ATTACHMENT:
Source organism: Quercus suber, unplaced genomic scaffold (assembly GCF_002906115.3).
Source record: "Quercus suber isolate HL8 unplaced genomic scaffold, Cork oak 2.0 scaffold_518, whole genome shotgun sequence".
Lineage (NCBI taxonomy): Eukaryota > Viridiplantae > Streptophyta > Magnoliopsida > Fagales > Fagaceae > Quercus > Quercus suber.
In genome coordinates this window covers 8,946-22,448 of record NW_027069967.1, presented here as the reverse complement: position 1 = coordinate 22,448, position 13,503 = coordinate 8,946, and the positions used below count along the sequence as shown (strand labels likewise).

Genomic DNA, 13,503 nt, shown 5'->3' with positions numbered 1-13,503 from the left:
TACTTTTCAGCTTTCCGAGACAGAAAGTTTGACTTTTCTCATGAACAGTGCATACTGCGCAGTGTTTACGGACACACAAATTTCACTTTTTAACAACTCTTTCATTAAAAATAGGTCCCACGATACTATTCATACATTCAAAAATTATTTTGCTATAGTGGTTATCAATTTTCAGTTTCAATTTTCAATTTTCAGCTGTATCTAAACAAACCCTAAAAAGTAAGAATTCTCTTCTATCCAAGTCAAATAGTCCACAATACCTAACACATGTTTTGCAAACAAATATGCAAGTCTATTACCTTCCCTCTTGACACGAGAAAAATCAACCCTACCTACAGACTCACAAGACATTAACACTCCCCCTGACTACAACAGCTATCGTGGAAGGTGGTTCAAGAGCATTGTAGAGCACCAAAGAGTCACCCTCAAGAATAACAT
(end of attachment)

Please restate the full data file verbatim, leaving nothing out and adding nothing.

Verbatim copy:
Source organism: Quercus suber, unplaced genomic scaffold (assembly GCF_002906115.3).
Source record: "Quercus suber isolate HL8 unplaced genomic scaffold, Cork oak 2.0 scaffold_518, whole genome shotgun sequence".
Lineage (NCBI taxonomy): Eukaryota > Viridiplantae > Streptophyta > Magnoliopsida > Fagales > Fagaceae > Quercus > Quercus suber.
In genome coordinates this window covers 8,946-22,448 of record NW_027069967.1, presented here as the reverse complement: position 1 = coordinate 22,448, position 13,503 = coordinate 8,946, and the positions used below count along the sequence as shown (strand labels likewise).

Genomic DNA, 13,503 nt, shown 5'->3' with positions numbered 1-13,503 from the left:
TACTTTTCAGCTTTCCGAGACAGAAAGTTTGACTTTTCTCATGAACAGTGCATACTGCGCAGTGTTTACGGACACACAAATTTCACTTTTTAACAACTCTTTCATTAAAAATAGGTCCCACGATACTATTCATACATTCAAAAATTATTTTGCTATAGTGGTTATCAATTTTCAGTTTCAATTTTCAATTTTCAGCTGTATCTAAACAAACCCTAAAAAGTAAGAATTCTCTTCTATCCAAGTCAAATAGTCCACAATACCTAACACATGTTTTGCAAACAAATATGCAAGTCTATTACCTTCCCTCTTGACACGAGAAAAATCAACCCTACCTACAGACTCACAAGACATTAACACTCCCCCTGACTACAACAGCTATCGTGGAAGGTGGTTCAAGAGCATTGTAGAGCACCAAAGAGTCACCCTCAAGAATAACAT